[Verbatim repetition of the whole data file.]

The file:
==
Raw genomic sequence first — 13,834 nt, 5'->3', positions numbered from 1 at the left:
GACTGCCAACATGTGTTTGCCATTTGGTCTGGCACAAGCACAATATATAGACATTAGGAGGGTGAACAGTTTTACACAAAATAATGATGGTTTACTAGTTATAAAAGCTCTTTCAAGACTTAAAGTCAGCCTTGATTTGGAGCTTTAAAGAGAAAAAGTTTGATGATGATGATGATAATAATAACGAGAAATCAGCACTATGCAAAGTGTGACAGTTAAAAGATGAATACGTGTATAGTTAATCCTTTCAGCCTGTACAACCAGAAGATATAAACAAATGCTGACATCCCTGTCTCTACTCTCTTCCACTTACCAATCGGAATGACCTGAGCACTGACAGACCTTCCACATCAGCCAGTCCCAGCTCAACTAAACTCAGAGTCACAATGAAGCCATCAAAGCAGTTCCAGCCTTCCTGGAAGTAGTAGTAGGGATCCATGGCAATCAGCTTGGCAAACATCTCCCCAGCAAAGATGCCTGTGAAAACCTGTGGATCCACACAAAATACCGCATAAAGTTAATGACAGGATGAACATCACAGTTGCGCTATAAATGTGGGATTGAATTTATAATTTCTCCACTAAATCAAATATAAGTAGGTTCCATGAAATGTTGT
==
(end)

Raw genomic sequence first — 13,834 nt, 5'->3', positions numbered from 1 at the left:
GACTGCCAACATGTGTTTGCCATTTGGTCTGGCACAAGCACAATATATAGACATTAGGAGGGTGAACAGTTTTACACAAAATAATGATGGTTTACTAGTTATAAAAGCTCTTTCAAGACTTAAAGTCAGCCTTGATTTGGAGCTTTAAAGAGAAAAAGTTTGATGATGATGATGATAATAATAACGAGAAATCAGCACTATGCAAAGTGTGACAGTTAAAAGATGAATACGTGTATAGTTAATCCTTTCAGCCTGTACAACCAGAAGATATAAACAAATGCTGACATCCCTGTCTCTACTCTCTTCCACTTACCAATCGGAATGACCTGAGCACTGACAGACCTTCCACATCAGCCAGTCCCAGCTCAACTAAACTCAGAGTCACAATGAAGCCATCAAAGCAGTTCCAGCCTTCCTGGAAGTAGTAGTAGGGATCCATGGCAATCAGCTTGGCAAACATCTCCCCAGCAAAGATGCCTGTGAAAACCTGTGGATCCACACAAAATACCGCATAAAGTTAATGACAGGATGAACATCACAGTTGCGCTATAAATGTGGGATTGAATTTATAATTTCTCCACTAAATCAAATATAAGTAGGTTCCATGAAATGTTGT